My name is Ardis and I am an avid reader and budding writer. I want to share my love of books with others. I work with kids and am interested in finding and creating books that will ignite the reader in everyone. Contact me at: ardis.atkins@gmail.com

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Thursday, October 29, 2015

Three 4 Thursday: 3 Classics written in the 1920's you should re-read

It was a golden age of flappers, prohibition, and disillusionment.  The decade of the 1920's was a period of immense social change.  Following the end of WWI, soldiers streamed back into the U.S..  After seeing more of the world than they ever dreamed, many were discontented and unenthusiastic about going back to the farm.  Women, as well, shed social norms and let loose.  Who knew what tomorrow would bring?

The 1920's was also a golden age of literature.  There were many memorable books of that era, but these three really encompass the social upheaval of the times.

1.  The Age of Innocence by Edith Wharton:

This book concerns itself with the gilded age of America and takes place in the 1870's.  The story centers around the impending marriage of young gentleman Newland Archer.  He is about to be married to the picture perfect May Welland.  But after meeting her cousin, Ellen, he begins to question many of the assumptions he has been taught about marriage.  Written in 1920, it's commentary on marriage and society and is an indictment on the social conventions that young people were beginning to question following the end of WWI.  With this book, Edith Wharton became the first woman to win the Pulitzer Prize.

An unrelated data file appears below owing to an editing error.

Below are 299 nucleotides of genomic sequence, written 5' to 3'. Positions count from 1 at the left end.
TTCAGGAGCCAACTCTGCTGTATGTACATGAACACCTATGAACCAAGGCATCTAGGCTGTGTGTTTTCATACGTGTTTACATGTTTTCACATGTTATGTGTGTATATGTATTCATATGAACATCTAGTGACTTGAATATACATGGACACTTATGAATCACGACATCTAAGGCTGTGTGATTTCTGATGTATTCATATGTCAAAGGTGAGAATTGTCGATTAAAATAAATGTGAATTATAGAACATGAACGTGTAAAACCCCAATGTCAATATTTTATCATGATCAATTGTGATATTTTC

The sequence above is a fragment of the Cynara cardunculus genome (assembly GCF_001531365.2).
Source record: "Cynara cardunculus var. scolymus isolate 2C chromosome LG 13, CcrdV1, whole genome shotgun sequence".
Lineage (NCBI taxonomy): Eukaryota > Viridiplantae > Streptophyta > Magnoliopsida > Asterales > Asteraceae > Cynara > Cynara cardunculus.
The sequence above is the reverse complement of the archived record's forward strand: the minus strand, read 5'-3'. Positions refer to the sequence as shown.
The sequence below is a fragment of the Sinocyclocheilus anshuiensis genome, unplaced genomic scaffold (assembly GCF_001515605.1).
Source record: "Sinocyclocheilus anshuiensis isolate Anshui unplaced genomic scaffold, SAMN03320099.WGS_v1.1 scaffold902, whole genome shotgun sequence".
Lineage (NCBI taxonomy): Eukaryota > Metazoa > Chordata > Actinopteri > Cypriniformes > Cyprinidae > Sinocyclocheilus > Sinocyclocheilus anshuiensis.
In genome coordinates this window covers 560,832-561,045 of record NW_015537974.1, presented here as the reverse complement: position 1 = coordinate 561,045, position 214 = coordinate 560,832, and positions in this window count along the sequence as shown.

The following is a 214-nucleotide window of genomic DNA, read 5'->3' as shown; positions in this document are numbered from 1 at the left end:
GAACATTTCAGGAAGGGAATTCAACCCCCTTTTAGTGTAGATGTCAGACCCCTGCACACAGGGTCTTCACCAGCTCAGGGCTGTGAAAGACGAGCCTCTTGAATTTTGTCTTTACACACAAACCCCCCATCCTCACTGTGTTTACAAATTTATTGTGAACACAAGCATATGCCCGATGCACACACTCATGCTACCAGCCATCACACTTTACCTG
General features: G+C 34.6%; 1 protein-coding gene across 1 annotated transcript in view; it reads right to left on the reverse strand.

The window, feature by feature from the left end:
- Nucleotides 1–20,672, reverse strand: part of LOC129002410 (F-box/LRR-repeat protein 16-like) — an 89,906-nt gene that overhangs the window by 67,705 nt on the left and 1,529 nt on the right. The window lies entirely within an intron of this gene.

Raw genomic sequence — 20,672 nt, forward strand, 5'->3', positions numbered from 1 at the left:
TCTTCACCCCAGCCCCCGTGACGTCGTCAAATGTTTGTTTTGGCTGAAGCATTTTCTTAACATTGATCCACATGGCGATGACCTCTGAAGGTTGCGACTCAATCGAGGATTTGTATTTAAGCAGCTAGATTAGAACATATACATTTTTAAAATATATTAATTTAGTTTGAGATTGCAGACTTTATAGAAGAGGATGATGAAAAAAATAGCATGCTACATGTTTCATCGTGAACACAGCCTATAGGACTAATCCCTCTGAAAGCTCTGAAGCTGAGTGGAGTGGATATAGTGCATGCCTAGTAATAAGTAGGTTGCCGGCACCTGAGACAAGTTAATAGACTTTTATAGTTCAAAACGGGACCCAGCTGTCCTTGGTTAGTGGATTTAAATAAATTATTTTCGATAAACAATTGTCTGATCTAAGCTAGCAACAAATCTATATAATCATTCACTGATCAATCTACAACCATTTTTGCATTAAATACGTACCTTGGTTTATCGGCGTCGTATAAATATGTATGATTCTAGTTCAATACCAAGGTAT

2.  The Great Gatsby by F. Scott Fitzgerald:

Often mandatory reading in high school, everyone should read it again (and again) as they get older.  It epitomizes of the decadence of the times:  the extravagant parties, the gaudy mansions, the garishness of folks suddenly flush with money from bootlegging and a skyrocketing stock market.  The story concerns Jay Gatsby, the poor young soldier who vows to become rich and win the hand of his first love Daisy.  But Daisy is already married to the boorish Tom Buchanan.  Can Jay recapture the sweetness of a long lost love?  Or is it too late to go back?  It is amazing that, although it was written in 1925, the book seems to foretell the looming disaster of the Great Depression.  I re-read this every few years to remind me of the fleeting nature of wealth and infatuation.

3.  The Sun Also Rises by Ernest Hemingway:  

Written in 1926, this book initiated the term "The Lost Generation" to describe the disillusionment of young people who went into WWI thinking war would be heroic only to discover the terrible human cost of battle.  In the book, a group of expats living in Paris seem to stumble from place to place drinking and looking for the next amusement.  Jake Barnes is a journalist who works in Paris and is in love with Lady Brett Ashely.  Due to a war injury Jake is impotent, so Brett seeks out various other lovers.  His group of friends all seem to have unconventional relationships and behave in a shallow way.  I think this is a book that would give one insight into a time period of great social flux throughout the world.  The book The Paris Wife by Paula McLain,  chronicles what was happening in Hemingway's life as he was writing this book and how the people he knew at that time populated his masterpiece.

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